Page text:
These dogs are good for families. They crave interaction which makes a family situation good for this dog. This dog will protect the family from rodents and intruders. Because they like to chase rodents, it’s best to keep any rodent, reptile, or any other small pet away from these dogs. These dogs do get along with other family pets like cats and dogs.
Are These Dogs Good For New Owners?
Griffons do best with an owner who doesn’t mind a dog that wants to be in on the action. This dog can be a very close companion. They love attention from the people they love and have been called “Velcro dogs” by some owners. If your Brussels Griffon is feeling ignored, he will do whatever he has to in order to get your attention—even if it means misbehaving.
Are They Social with Other People?
They are not aggressive but scare easily and have been known to bite when they’re afraid. Early socialization can help with this trait. Being exposed to other people, places, sights, and sounds can help a Griffon puppy grow up to be a more well-rounded pet.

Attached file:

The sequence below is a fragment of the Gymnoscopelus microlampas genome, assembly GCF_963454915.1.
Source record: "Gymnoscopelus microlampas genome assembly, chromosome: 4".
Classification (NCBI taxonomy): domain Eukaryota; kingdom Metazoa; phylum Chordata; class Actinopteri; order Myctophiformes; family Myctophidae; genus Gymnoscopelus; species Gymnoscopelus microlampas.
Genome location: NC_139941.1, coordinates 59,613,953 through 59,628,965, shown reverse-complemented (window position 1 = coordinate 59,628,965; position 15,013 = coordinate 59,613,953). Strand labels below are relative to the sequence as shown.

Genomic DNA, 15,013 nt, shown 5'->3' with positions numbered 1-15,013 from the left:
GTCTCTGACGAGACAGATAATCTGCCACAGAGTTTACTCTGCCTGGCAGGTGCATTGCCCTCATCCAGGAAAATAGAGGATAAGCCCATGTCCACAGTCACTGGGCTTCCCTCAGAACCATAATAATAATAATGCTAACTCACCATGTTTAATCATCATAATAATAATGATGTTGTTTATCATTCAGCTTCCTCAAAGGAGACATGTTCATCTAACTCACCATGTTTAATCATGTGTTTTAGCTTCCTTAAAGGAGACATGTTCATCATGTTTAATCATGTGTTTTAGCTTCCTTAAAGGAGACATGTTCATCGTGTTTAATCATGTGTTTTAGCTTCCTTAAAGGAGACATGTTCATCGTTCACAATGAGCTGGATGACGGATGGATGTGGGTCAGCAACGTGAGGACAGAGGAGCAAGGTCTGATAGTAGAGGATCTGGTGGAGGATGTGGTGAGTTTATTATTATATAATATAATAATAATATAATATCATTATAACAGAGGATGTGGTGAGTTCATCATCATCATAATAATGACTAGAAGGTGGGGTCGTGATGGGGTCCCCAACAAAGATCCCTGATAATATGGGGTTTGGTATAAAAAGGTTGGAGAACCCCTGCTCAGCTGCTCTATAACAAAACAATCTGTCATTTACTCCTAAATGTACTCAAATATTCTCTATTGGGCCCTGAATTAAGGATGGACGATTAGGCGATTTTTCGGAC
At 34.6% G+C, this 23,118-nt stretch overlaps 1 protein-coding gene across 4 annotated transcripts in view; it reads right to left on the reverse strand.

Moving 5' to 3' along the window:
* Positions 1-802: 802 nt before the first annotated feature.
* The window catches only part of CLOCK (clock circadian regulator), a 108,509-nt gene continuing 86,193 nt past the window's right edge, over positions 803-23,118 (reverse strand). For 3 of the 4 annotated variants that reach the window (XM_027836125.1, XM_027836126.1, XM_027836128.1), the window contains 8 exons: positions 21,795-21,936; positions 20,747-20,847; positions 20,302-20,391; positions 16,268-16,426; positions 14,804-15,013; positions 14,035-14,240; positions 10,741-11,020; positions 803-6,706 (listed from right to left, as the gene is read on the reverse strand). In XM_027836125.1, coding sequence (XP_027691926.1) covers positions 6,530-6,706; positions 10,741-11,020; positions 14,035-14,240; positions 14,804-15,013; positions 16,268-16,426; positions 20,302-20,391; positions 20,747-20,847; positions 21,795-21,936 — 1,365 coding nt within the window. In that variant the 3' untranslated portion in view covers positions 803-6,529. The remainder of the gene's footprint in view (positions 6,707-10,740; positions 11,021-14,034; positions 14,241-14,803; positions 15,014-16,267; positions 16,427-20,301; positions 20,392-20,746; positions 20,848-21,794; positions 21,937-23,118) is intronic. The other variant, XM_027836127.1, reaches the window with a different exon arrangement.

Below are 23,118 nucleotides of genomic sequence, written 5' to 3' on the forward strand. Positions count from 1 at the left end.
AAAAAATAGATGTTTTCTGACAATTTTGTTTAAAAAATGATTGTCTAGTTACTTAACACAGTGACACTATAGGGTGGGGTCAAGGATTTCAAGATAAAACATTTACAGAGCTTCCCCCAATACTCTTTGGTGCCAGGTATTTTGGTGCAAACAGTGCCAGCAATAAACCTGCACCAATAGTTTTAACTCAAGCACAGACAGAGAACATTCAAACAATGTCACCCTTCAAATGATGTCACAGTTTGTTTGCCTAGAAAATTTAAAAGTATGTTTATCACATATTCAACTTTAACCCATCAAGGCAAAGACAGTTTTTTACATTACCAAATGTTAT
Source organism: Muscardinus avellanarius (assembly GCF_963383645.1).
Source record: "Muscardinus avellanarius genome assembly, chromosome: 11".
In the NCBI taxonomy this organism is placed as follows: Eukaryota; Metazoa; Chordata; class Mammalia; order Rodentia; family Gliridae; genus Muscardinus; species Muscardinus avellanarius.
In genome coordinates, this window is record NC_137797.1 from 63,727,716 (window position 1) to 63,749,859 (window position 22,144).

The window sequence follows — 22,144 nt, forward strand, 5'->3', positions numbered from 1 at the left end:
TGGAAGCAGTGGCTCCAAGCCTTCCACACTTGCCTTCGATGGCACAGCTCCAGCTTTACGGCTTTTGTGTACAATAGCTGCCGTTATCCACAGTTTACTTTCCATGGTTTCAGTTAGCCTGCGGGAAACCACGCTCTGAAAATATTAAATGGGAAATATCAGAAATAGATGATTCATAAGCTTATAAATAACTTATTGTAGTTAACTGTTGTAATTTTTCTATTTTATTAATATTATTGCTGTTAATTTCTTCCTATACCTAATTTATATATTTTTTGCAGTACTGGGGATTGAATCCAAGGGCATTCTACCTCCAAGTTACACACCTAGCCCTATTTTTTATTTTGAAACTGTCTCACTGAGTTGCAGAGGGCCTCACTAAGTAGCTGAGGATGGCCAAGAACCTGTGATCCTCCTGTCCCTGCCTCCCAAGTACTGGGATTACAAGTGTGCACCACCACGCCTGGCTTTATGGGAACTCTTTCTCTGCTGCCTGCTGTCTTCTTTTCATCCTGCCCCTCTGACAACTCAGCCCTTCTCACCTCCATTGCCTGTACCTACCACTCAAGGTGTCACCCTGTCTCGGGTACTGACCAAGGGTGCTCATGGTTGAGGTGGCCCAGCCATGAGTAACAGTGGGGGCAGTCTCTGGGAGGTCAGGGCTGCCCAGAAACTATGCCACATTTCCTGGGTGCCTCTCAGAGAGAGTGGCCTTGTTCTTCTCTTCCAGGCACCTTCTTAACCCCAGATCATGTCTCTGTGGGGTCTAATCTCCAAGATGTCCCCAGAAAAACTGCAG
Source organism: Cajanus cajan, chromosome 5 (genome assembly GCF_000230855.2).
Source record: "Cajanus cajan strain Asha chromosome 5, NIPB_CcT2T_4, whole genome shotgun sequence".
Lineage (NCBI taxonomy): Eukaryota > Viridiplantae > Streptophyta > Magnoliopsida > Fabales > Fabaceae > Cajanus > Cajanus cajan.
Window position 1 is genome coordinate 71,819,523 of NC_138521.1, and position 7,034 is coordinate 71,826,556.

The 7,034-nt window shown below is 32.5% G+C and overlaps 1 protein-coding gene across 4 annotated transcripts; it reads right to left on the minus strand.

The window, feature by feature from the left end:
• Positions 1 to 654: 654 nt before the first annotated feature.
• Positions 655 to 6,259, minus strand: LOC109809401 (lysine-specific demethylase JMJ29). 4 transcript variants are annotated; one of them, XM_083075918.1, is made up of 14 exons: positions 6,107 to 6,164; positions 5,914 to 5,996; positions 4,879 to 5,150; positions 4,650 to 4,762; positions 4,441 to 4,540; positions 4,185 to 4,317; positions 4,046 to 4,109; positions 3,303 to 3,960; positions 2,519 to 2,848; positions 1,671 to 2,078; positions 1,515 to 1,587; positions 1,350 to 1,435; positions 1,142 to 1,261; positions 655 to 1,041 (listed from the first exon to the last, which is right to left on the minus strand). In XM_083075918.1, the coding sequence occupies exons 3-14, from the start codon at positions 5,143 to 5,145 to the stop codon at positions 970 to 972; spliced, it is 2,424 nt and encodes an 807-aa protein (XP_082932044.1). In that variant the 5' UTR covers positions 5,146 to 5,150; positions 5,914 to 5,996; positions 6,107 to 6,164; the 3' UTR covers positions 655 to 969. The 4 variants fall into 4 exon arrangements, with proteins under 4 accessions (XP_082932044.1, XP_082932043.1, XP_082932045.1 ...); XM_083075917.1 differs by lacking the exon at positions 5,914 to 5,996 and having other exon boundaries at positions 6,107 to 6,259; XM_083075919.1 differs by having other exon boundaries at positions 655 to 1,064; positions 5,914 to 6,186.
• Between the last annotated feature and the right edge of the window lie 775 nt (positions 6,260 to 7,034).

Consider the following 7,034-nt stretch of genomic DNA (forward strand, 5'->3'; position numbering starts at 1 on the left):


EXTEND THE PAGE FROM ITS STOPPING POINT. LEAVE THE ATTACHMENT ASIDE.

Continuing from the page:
They aren’t aggressive but they can scare easily and have been known to growl or snap when they’re afraid. This doesn’t mean that they can’t be in a home with small children, but they should always be supervised around new kids. Children should be discouraged from picking up the dog or forcibly holding or hugging it. Watch the dog and if he begins to appear scared or uncomfortable, put him in his crate or another quiet place where he’ll feel comfortable.
Do They Have a Strong Prey Drive?
These dogs do have a high prey drive for smaller animals like rodents but are OK with most other cats and dogs.
If you’re thinking about getting a Brussels Griffon puppy, make sure you get a healthy dog, which means starting with checking on the breeder. Make sure you go to someone reputable who will be able to give you information about the litter’s parents. Ask to see health clearances for the parents to make sure that they’ve been cleared of diseases that the breed is prone to. Some of these include:
- Eye Issues. Because their eyes are so prominent, they’re more prone to irritation.
- Hip dysplasia. This occurs when the thighbone doesn’t fit correctly into the hip joint. It’s hereditary but can also be caused by environmental factors, like excessive weight gain or fall injuries. This condition can be accompanied by pain or difficulty walking or you may not notice anything concerning. This condition can worsen as the dog gets older, especially if he also develops arthritis.